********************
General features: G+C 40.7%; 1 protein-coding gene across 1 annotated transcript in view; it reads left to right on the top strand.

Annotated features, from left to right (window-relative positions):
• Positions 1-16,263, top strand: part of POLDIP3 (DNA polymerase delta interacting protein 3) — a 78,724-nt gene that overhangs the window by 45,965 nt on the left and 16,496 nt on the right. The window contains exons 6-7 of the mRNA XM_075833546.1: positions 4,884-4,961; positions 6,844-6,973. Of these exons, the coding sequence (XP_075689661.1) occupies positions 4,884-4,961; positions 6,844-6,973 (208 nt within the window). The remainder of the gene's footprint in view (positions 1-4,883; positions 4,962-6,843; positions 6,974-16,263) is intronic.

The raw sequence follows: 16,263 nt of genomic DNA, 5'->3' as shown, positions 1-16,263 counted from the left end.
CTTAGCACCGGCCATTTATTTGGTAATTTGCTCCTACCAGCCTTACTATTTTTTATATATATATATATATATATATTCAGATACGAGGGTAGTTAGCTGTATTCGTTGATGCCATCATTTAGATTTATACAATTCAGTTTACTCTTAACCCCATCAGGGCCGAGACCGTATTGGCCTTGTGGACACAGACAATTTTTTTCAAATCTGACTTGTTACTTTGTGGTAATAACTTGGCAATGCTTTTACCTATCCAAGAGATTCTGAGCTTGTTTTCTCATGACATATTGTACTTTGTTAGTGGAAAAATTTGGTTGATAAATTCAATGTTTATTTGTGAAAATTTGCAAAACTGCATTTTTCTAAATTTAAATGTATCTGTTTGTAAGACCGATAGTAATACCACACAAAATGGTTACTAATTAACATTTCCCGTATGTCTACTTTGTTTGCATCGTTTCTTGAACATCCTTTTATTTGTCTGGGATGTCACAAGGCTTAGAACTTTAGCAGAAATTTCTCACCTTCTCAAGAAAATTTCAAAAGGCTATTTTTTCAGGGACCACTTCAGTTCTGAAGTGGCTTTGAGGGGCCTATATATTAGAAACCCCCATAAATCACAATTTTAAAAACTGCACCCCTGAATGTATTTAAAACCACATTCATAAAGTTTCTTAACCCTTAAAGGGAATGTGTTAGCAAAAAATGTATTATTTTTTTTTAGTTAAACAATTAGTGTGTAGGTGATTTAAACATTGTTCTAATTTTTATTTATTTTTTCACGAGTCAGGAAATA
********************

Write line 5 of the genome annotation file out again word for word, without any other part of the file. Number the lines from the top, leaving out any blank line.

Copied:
CTTAGCACCGGCCATTTATTTGGTAATTTGCTCCTACCAGCCTTACTATTTTTTATATATATATATATATATATATTCAGATACGAGGGTAGTTAGCTGTATTCGTTGATGCCATCATTTAGATTTATACAATTCAGTTTACTCTTAACCCCATCAGGGCCGAGACCGTATTGGCCTTGTGGACACAGACAATTTTTTTCAAATCTGACTTGTTACTTTGTGGTAATAACTTGGCAATGCTTTTACCTATCCAAGAGATTCTGAGCTTGTTTTCTCATGACATATTGTACTTTGTTAGTGGAAAAATTTGGTTGATAAATTCAATGTTTATTTGTGAAAATTTGCAAAACTGCATTTTTCTAAATTTAAATGTATCTGTTTGTAAGACCGATAGTAATACCACACAAAATGGTTACTAATTAACATTTCCCGTATGTCTACTTTGTTTGCATCGTTTCTTGAACATCCTTTTATTTGTCTGGGATGTCACAAGGCTTAGAACTTTAGCAGAAATTTCTCACCTTCTCAAGAAAATTTCAAAAGGCTATTTTTTCAGGGACCACTTCAGTTCTGAAGTGGCTTTGAGGGGCCTATATATTAGAAACCCCCATAAATCACAATTTTAAAAACTGCACCCCTGAATGTATTTAAAACCACATTCATAAAGTTTCTTAACCCTTAAAGGGAATGTGTTAGCAAAAAATGTATTATTTTTTTTTAGTTAAACAATTAGTGTGTAGGTGATTTAAACATTGTTCTAATTTTTATTTATTTTTTCACGAGTCAGGAAATA